The Lord of the Rings: How the new railway system embraced Moscow

The trial month of the new Moscow rail system - Moscow Central Ring (MTsK) - is coming to an end, so it's time to, literally, round it up. What are the main advantages of the new transport system?

The Moscow Central Ring, the equivalent of Germany’s S-Bahn and the London Overground, opened in the Russian capital on Sept. 10.

MCR (or MTsK in Russian) improves transport service for all residents of Moscow and Moscow Region, cuts an average journey by 20 minutes, accelerates the development of the city's industrial areas, shows Moscow's main attractions from an unusual angle.

The Moscow Central Ring will consist of 31 transit hubs, each of which will be linked up to public transport stops and 17 to stations on the Moscow metro. Eleven of these stops will have covered galleries for changing to Metro lines: Engineers call this the “dry feet” principle. 26 stations are already operating, with 5 more to be opened by the end of October 2016.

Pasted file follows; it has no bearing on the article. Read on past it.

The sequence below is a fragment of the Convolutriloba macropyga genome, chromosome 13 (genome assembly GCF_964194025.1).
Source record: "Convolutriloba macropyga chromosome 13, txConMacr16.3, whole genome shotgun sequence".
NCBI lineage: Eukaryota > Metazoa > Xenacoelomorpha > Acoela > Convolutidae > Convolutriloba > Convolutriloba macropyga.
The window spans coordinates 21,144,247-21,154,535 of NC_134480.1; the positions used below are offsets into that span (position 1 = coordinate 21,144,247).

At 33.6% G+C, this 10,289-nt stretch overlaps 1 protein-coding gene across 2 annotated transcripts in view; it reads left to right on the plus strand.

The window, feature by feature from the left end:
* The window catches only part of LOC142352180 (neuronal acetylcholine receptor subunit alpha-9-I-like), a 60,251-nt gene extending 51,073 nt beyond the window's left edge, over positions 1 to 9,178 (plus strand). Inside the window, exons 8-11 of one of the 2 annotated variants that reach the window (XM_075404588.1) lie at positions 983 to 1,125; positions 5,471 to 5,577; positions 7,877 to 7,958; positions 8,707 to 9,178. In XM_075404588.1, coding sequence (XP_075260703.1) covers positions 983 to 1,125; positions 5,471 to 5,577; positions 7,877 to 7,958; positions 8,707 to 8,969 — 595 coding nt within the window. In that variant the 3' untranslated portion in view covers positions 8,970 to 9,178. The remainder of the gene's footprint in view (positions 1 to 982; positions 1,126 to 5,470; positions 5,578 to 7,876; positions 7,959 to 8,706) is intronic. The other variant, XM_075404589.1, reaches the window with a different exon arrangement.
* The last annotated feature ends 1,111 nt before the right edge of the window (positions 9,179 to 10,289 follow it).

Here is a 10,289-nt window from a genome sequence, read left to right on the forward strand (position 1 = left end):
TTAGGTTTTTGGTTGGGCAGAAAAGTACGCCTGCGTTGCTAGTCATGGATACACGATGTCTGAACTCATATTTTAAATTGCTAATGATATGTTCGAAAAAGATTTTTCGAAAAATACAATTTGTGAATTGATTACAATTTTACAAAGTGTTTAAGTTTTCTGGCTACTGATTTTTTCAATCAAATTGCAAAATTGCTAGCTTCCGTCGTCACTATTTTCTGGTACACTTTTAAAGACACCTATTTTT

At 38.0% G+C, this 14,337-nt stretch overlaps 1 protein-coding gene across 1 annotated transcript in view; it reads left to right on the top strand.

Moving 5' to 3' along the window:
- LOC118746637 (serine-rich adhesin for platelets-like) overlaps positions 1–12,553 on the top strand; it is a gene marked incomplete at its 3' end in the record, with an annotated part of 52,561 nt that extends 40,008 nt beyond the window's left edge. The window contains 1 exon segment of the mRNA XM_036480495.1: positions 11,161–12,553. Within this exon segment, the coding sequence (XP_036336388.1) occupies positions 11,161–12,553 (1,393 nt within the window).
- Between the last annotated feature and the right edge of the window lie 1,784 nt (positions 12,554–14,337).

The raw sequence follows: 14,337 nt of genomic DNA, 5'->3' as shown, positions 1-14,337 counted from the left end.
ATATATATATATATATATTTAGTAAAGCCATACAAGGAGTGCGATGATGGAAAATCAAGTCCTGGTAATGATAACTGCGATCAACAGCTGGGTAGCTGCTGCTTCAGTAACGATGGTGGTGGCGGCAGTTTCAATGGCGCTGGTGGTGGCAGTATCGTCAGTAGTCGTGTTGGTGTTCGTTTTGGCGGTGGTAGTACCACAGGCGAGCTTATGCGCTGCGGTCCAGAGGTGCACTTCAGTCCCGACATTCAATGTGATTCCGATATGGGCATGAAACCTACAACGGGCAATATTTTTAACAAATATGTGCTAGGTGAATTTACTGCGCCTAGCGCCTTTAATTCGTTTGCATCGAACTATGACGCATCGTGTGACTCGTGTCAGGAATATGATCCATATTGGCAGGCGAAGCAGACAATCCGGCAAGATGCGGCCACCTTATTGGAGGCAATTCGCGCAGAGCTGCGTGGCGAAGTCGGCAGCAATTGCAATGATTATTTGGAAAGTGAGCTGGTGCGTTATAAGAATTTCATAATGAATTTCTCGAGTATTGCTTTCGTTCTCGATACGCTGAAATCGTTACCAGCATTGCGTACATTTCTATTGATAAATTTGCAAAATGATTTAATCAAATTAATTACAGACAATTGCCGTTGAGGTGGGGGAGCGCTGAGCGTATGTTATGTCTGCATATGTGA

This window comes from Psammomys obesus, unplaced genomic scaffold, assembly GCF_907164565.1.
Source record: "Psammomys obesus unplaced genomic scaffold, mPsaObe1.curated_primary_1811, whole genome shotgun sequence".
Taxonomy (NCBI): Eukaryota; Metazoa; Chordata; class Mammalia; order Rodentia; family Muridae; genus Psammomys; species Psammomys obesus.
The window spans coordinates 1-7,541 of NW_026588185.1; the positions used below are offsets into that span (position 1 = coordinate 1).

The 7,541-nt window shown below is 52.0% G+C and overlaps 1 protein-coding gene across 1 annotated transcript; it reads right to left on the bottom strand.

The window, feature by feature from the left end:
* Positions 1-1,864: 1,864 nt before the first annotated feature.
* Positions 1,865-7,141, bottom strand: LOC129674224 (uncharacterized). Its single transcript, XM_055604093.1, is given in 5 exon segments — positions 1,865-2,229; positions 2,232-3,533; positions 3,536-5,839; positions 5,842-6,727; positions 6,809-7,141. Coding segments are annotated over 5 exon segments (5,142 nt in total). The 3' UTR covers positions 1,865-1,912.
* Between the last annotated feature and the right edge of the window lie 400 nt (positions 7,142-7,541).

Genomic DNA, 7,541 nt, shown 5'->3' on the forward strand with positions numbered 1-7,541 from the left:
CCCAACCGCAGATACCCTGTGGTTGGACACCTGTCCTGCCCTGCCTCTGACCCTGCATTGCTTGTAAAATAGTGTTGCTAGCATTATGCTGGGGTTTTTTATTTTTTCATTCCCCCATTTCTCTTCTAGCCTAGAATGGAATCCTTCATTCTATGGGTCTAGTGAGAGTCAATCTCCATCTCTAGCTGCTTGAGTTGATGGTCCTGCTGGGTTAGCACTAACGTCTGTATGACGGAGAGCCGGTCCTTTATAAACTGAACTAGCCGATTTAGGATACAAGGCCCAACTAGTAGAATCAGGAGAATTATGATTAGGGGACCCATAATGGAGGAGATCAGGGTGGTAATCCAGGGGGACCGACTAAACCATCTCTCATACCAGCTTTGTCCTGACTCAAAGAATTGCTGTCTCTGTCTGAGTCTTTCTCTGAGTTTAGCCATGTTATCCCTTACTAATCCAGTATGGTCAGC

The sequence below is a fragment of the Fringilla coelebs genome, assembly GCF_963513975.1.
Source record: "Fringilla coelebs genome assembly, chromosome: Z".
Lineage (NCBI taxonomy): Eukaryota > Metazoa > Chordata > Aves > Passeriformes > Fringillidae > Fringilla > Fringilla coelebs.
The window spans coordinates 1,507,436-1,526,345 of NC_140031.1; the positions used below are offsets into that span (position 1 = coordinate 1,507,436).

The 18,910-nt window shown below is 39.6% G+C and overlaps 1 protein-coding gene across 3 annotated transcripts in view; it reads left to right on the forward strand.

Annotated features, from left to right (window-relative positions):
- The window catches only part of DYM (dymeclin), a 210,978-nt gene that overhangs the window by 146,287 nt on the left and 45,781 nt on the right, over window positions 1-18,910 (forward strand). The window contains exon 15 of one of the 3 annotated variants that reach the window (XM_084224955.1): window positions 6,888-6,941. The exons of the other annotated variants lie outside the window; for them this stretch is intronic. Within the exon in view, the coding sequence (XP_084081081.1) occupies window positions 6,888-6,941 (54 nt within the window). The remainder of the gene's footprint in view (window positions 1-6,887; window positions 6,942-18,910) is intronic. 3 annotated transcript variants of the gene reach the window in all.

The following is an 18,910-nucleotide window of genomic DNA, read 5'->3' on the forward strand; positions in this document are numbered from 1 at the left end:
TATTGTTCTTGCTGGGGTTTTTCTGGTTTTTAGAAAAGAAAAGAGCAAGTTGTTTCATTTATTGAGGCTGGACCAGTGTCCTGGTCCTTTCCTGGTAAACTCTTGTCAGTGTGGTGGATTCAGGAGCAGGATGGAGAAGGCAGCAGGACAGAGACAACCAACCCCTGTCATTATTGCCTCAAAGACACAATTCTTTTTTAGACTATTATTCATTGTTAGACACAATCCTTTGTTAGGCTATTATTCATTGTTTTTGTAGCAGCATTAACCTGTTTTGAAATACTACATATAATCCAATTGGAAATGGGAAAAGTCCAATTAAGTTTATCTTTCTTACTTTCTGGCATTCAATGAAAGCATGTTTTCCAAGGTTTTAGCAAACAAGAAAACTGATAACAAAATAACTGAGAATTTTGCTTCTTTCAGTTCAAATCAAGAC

The MTsK  used Lastochka carriages made by the Siemens corporation especially for Russian Railways. They were used during the Sochi Olympics and are currently employed on commuter services from Moscow’s Leningradsky and several other stations. The MTsK use 130 pairs of the cars daily.

The Lastochka carriages are bigger than those used on the Moscow metro: They are wider and have fewer seats, but they also have toilets, climate control, screen monitors, and additional space for prams and bicycles, as well as Wi-Fi and power points for gadget chargers. Each train will have five of the carriages and will be able to accommodate 1,250 passengers.

Read more: Fast and furious: Moscow Central Ring changing the map of Moscow transport

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